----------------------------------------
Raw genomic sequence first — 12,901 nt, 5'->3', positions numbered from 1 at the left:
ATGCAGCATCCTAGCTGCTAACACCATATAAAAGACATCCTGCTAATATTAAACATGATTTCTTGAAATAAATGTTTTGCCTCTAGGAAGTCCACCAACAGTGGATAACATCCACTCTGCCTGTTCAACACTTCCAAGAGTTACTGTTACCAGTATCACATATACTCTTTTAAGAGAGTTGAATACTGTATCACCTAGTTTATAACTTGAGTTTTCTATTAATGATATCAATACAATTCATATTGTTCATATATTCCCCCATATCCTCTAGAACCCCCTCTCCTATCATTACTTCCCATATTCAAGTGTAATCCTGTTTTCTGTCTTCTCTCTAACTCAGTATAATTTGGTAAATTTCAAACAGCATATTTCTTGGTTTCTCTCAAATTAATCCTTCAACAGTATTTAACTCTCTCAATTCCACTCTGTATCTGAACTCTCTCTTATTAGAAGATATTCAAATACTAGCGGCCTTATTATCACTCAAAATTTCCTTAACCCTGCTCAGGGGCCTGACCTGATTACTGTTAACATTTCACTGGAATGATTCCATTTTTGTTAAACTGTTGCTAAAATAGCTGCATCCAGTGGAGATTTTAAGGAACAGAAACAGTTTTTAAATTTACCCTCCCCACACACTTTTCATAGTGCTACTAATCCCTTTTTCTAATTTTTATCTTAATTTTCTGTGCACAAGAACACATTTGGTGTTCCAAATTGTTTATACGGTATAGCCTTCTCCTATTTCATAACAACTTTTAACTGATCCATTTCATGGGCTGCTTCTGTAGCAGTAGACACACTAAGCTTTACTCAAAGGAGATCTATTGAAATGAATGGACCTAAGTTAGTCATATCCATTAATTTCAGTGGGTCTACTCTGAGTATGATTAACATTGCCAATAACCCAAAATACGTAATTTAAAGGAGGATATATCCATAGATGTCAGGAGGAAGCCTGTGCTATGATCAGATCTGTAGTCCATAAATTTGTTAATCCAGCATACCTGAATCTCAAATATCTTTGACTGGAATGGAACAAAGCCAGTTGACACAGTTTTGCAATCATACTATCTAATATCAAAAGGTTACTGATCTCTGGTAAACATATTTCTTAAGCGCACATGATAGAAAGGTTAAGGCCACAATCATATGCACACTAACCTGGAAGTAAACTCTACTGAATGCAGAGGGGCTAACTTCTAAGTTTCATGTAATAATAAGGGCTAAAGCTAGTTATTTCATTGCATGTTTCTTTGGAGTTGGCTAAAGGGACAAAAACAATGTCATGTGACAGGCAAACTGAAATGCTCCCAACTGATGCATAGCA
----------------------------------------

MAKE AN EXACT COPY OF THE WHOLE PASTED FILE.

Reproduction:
Raw genomic sequence first — 12,901 nt, 5'->3', positions numbered from 1 at the left:
ATGCAGCATCCTAGCTGCTAACACCATATAAAAGACATCCTGCTAATATTAAACATGATTTCTTGAAATAAATGTTTTGCCTCTAGGAAGTCCACCAACAGTGGATAACATCCACTCTGCCTGTTCAACACTTCCAAGAGTTACTGTTACCAGTATCACATATACTCTTTTAAGAGAGTTGAATACTGTATCACCTAGTTTATAACTTGAGTTTTCTATTAATGATATCAATACAATTCATATTGTTCATATATTCCCCCATATCCTCTAGAACCCCCTCTCCTATCATTACTTCCCATATTCAAGTGTAATCCTGTTTTCTGTCTTCTCTCTAACTCAGTATAATTTGGTAAATTTCAAACAGCATATTTCTTGGTTTCTCTCAAATTAATCCTTCAACAGTATTTAACTCTCTCAATTCCACTCTGTATCTGAACTCTCTCTTATTAGAAGATATTCAAATACTAGCGGCCTTATTATCACTCAAAATTTCCTTAACCCTGCTCAGGGGCCTGACCTGATTACTGTTAACATTTCACTGGAATGATTCCATTTTTGTTAAACTGTTGCTAAAATAGCTGCATCCAGTGGAGATTTTAAGGAACAGAAACAGTTTTTAAATTTACCCTCCCCACACACTTTTCATAGTGCTACTAATCCCTTTTTCTAATTTTTATCTTAATTTTCTGTGCACAAGAACACATTTGGTGTTCCAAATTGTTTATACGGTATAGCCTTCTCCTATTTCATAACAACTTTTAACTGATCCATTTCATGGGCTGCTTCTGTAGCAGTAGACACACTAAGCTTTACTCAAAGGAGATCTATTGAAATGAATGGACCTAAGTTAGTCATATCCATTAATTTCAGTGGGTCTACTCTGAGTATGATTAACATTGCCAATAACCCAAAATACGTAATTTAAAGGAGGATATATCCATAGATGTCAGGAGGAAGCCTGTGCTATGATCAGATCTGTAGTCCATAAATTTGTTAATCCAGCATACCTGAATCTCAAATATCTTTGACTGGAATGGAACAAAGCCAGTTGACACAGTTTTGCAATCATACTATCTAATATCAAAAGGTTACTGATCTCTGGTAAACATATTTCTTAAGCGCACATGATAGAAAGGTTAAGGCCACAATCATATGCACACTAACCTGGAAGTAAACTCTACTGAATGCAGAGGGGCTAACTTCTAAGTTTCATGTAATAATAAGGGCTAAAGCTAGTTATTTCATTGCATGTTTCTTTGGAGTTGGCTAAAGGGACAAAAACAATGTCATGTGACAGGCAAACTGAAATGCTCCCAACTGATGCATAGCA